It was 2012 when South Africa’s Green Paper National Health Insurance in South Africa set out plans for a National Health Insurance (NHI). Experiences and piloting since then’s culminated in a White Paper, National Health Insurance for South Africa Towards Universal Health Coverage White PaperRelease in December 2015, it refined some of the approach. The 14 year timescale’s retained. The information requirements are now much more developed and extensive.

The NHI Fund will contribute to an integrated and enhanced National Health Information Repository and Data System. It’s crucial for implementing and managing NHI and service portability of services. The NHI Fund’s information system will be based on an electronic platform, with links between the NHI Fund membership database and the accredited and contracted healthcare providers. It’ll support:

  • Monitoring the extension of coverage in population sectors
  • Tracking health status of the population and production of disease profile data used in computing capitation allocations
  • All the financial and management functions
  • Utilisation of healthcare benefits by the NHI members and using the information for planning and decision making for contracting, purchasing and communication strategies
  • Quality assurance programmes for healthcare providers
  • Production of reports for health facilities and health system management
  • Research and documentation to support changes as the population’s healthcare needs change. 

The NHI Green Paper identified the need for a Health Patient Registration System (HPRS) to enable for planning and providing health services, and tracking their use. The patient registration system will provide essential information on demographic and epidemiological data which is important for determining the services needed and refining reimbursement mechanisms.  

The eHealth Strategy for South Africa outlines a road map for achieving a well-functioning, patient-centred electronic NHIS. The strategy recommends an integrated national patient-based information system based on:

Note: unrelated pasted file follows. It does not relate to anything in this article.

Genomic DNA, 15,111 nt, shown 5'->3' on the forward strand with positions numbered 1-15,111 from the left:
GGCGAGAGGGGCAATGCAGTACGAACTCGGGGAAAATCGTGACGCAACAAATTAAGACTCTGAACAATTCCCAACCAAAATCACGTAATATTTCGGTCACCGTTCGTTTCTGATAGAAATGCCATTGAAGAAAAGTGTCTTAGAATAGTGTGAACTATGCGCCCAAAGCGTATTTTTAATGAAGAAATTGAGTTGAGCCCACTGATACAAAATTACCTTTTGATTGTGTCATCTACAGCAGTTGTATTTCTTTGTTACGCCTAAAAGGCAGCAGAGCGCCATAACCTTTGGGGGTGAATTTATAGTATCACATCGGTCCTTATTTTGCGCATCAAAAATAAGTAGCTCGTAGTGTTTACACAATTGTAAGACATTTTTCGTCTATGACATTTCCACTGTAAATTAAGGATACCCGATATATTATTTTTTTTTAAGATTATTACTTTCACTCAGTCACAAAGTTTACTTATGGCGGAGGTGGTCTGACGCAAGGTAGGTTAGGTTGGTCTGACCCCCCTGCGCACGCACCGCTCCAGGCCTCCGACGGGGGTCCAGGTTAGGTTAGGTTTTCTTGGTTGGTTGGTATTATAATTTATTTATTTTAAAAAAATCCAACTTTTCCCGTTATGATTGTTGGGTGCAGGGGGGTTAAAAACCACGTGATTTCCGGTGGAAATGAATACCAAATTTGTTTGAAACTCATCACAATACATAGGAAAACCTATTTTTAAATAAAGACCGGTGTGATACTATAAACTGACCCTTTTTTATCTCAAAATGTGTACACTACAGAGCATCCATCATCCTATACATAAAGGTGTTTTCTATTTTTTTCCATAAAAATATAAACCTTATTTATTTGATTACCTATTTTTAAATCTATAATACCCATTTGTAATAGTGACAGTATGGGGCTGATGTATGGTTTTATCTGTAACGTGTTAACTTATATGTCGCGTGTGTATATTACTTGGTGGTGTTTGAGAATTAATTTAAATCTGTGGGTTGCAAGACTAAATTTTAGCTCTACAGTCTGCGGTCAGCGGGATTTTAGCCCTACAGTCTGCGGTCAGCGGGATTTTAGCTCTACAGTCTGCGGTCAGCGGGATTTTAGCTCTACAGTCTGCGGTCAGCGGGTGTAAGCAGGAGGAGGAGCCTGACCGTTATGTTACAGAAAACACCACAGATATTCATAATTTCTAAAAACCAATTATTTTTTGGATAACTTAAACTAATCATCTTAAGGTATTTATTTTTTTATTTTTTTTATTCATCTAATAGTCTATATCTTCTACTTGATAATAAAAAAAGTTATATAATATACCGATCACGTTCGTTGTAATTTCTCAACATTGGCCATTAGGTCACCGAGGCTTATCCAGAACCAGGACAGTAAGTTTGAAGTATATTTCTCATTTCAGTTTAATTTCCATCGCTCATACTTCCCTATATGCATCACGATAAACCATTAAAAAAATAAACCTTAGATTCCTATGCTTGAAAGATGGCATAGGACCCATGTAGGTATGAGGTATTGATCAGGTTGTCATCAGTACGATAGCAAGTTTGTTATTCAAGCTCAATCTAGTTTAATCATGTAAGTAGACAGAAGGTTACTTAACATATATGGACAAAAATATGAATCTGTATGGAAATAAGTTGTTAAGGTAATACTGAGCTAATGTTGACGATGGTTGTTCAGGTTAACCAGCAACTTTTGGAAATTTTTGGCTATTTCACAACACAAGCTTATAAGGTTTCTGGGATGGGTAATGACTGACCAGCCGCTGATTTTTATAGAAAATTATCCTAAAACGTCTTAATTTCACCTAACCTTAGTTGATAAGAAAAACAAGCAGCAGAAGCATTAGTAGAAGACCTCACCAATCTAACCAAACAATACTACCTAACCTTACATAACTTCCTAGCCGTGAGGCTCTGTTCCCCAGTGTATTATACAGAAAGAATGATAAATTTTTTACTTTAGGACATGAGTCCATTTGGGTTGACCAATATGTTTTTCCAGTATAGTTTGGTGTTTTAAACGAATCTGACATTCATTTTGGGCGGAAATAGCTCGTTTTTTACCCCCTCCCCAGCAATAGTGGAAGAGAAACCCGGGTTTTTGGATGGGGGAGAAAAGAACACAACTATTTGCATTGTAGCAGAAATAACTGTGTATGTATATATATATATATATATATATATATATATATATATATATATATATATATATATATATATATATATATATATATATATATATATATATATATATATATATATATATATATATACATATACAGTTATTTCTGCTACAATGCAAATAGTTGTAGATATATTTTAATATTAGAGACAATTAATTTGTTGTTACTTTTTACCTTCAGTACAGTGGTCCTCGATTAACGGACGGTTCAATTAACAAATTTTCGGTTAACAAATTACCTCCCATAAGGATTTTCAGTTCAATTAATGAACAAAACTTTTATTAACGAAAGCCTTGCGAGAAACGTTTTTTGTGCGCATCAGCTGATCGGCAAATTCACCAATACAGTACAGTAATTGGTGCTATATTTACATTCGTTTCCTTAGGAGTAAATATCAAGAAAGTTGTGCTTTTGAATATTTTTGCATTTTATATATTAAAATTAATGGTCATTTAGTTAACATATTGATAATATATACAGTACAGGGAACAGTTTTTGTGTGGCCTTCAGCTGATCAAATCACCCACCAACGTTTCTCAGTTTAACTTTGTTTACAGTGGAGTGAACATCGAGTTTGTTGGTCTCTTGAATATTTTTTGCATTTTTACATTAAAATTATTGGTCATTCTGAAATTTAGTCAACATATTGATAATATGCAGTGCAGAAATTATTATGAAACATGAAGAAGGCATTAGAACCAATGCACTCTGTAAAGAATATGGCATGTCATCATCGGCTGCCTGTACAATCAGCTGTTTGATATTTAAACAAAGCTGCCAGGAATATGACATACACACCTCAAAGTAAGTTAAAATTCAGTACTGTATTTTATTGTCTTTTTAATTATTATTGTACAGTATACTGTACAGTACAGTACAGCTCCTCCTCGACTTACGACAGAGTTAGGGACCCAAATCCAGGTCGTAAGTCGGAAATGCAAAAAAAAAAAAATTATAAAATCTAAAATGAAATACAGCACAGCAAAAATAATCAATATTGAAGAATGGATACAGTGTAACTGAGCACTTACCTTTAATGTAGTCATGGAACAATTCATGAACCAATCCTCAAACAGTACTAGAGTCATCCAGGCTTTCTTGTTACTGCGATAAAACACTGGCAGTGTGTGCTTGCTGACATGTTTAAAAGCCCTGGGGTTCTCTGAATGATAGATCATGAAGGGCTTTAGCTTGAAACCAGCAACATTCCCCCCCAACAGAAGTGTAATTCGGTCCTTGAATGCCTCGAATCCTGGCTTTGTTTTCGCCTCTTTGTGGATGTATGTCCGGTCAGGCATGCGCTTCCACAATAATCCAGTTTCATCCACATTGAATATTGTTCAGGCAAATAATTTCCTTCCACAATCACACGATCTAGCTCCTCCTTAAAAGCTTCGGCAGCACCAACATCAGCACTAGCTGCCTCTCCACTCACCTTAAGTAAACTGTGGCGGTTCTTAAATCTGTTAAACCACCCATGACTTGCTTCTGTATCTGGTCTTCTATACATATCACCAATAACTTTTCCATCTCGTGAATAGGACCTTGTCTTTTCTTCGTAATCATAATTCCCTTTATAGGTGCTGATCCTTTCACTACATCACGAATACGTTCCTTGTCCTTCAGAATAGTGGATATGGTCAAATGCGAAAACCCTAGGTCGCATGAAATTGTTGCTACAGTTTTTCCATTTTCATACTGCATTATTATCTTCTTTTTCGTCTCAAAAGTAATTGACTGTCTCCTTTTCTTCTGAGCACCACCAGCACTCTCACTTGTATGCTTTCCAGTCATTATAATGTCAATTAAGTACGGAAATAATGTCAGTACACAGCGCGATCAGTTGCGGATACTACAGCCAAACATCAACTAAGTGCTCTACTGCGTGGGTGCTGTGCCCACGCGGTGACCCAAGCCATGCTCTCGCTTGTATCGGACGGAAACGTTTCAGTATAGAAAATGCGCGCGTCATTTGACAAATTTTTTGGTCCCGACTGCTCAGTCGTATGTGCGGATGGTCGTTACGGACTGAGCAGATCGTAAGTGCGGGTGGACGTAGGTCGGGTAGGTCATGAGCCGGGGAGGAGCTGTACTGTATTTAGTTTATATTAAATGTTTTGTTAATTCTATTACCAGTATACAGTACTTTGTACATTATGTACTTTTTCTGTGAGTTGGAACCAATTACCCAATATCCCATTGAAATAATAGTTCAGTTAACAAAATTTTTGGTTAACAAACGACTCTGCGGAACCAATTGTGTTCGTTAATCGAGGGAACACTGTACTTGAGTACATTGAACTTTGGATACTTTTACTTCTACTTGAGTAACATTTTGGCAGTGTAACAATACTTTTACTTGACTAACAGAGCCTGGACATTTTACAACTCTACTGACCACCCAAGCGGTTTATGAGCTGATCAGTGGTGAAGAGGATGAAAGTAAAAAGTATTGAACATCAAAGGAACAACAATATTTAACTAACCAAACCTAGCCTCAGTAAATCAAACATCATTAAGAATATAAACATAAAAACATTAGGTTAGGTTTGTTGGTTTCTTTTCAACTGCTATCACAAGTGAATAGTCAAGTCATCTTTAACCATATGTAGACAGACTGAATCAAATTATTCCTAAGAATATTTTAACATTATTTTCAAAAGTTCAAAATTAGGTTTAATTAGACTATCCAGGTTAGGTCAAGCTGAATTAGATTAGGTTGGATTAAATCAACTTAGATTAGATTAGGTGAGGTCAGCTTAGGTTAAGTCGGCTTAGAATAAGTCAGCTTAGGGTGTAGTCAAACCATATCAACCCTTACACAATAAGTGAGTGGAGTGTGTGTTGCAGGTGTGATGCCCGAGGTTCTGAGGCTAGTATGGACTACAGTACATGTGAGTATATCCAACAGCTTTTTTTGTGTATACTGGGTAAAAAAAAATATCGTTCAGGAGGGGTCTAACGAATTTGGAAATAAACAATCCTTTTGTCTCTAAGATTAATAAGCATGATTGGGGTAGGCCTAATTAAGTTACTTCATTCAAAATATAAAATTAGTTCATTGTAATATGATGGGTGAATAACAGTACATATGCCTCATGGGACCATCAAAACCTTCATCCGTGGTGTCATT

• Agreed scientific interoperability standards
  • Improving clinical care efficiency
  • Producing management indicators
  • Facilitating patient mobility. 

Realising the NHIS architecture, or eHealth enterprise architecture proposed in the eHealth Strategy, is an iterative process as part of establishing key building blocks and technical components. It’ll facilitate integration with other health sector information systems in the health sector, a critical NHI enabler. 

The HPRS is an NHI component, and started its development in July 2013 as a partnership of the National Department of Health, the Department of Science and Technology and the Council for Scientific and Industrial Research (CSIR). It includes a Patient Registry and Master Patient Index (MPI) using South African’s Identification Number and all other legal identification numbers such as passports, as the primary patient identifier.

HPRS will track people using services at health facilities at different levels of care using capabilities of:

  • Barcode Scanning of ID Books, driver’s licenses and biometric readers
  • Patient lookup for demographic details, facility links and patient file numbers
  • Generate a patient file number
  • Maintain patient details
  • Links patients to primary healthcare facilities
  • Record visits by date, time, facility and purpose
  • Provide management information about health service provision.

Phase 1 has focused on primary healthcare facilities in pilot districts. More than 555,000 patients were registered in 118 facilities. It’ll be operational all 698 facilities in the NHI pilot districts by 31 March 2016. Phase 2 will implement HPRS in PHC health facilities in all 52 districts and the 400 hospitals in the public sector.

HPRS Phase 1 includes geo-spatially plotting 12,808 GPs, 3,085 dental practitioners and 15,717 allied healthcare professionals currently practising in South Africa. It’ll be part of a web-based Health Provider Registration System for provider registration. Phase 2 create a Health Provider Index with links to the MPI through Health Information Exchange (HIE) middleware.

An NHI Risk Engine’s planned to mitigate fraud and corruption. It’s important partly because there may be weak internal control systems. It’ll be part of policies, procedures and systems that aim to curb aberrant practices. Alongside these, strategies will be developed to prevent abuse of health service facilities.

Cyber-security isn’t mentioned as a risk. Experiences from the USA show that healthcare’s at increasing risk, especially to acquire personal social security details for fraudulent claims. NHI data can have an equivalent appeal to cyber-criminals.

More health technology’s planned for South Africa. The White Paper sees health technology assessment as informing, prioritising, selecting, distributing, managing and introducing interventions for health promotion, disease prevention, diagnosis, treatment and rehabilitation. Efficient use of resources is a crucial to achieve a sustainable health system.

Increased investment’s envisaged. eHealth leaders will need a methodology to demonstrate value for money and affordability. These are core components of business cases that eHealth leaders and teams need to master.